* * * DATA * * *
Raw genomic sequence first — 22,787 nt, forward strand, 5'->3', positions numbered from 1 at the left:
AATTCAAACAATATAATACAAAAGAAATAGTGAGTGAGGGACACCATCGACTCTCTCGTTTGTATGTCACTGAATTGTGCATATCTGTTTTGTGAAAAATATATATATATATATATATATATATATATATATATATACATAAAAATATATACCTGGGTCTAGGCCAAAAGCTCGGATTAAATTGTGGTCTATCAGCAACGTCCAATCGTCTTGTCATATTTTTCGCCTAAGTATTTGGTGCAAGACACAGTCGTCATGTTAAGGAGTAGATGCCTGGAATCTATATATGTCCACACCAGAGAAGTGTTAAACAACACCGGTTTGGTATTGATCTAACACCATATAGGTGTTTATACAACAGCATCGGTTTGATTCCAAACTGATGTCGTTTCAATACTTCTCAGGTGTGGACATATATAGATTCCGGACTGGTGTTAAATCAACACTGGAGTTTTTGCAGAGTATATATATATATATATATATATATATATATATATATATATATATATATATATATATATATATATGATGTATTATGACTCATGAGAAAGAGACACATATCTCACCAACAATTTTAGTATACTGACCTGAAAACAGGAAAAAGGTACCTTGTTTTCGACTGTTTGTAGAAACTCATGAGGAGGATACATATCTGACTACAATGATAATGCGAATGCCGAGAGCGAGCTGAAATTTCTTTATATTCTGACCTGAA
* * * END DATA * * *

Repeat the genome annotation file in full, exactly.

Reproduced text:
Raw genomic sequence first — 22,787 nt, forward strand, 5'->3', positions numbered from 1 at the left:
AATTCAAACAATATAATACAAAAGAAATAGTGAGTGAGGGACACCATCGACTCTCTCGTTTGTATGTCACTGAATTGTGCATATCTGTTTTGTGAAAAATATATATATATATATATATATATATATATATATATATACATAAAAATATATACCTGGGTCTAGGCCAAAAGCTCGGATTAAATTGTGGTCTATCAGCAACGTCCAATCGTCTTGTCATATTTTTCGCCTAAGTATTTGGTGCAAGACACAGTCGTCATGTTAAGGAGTAGATGCCTGGAATCTATATATGTCCACACCAGAGAAGTGTTAAACAACACCGGTTTGGTATTGATCTAACACCATATAGGTGTTTATACAACAGCATCGGTTTGATTCCAAACTGATGTCGTTTCAATACTTCTCAGGTGTGGACATATATAGATTCCGGACTGGTGTTAAATCAACACTGGAGTTTTTGCAGAGTATATATATATATATATATATATATATATATATATATATATATATATATATATATATATATATATGATGTATTATGACTCATGAGAAAGAGACACATATCTCACCAACAATTTTAGTATACTGACCTGAAAACAGGAAAAAGGTACCTTGTTTTCGACTGTTTGTAGAAACTCATGAGGAGGATACATATCTGACTACAATGATAATGCGAATGCCGAGAGCGAGCTGAAATTTCTTTATATTCTGACCTGAA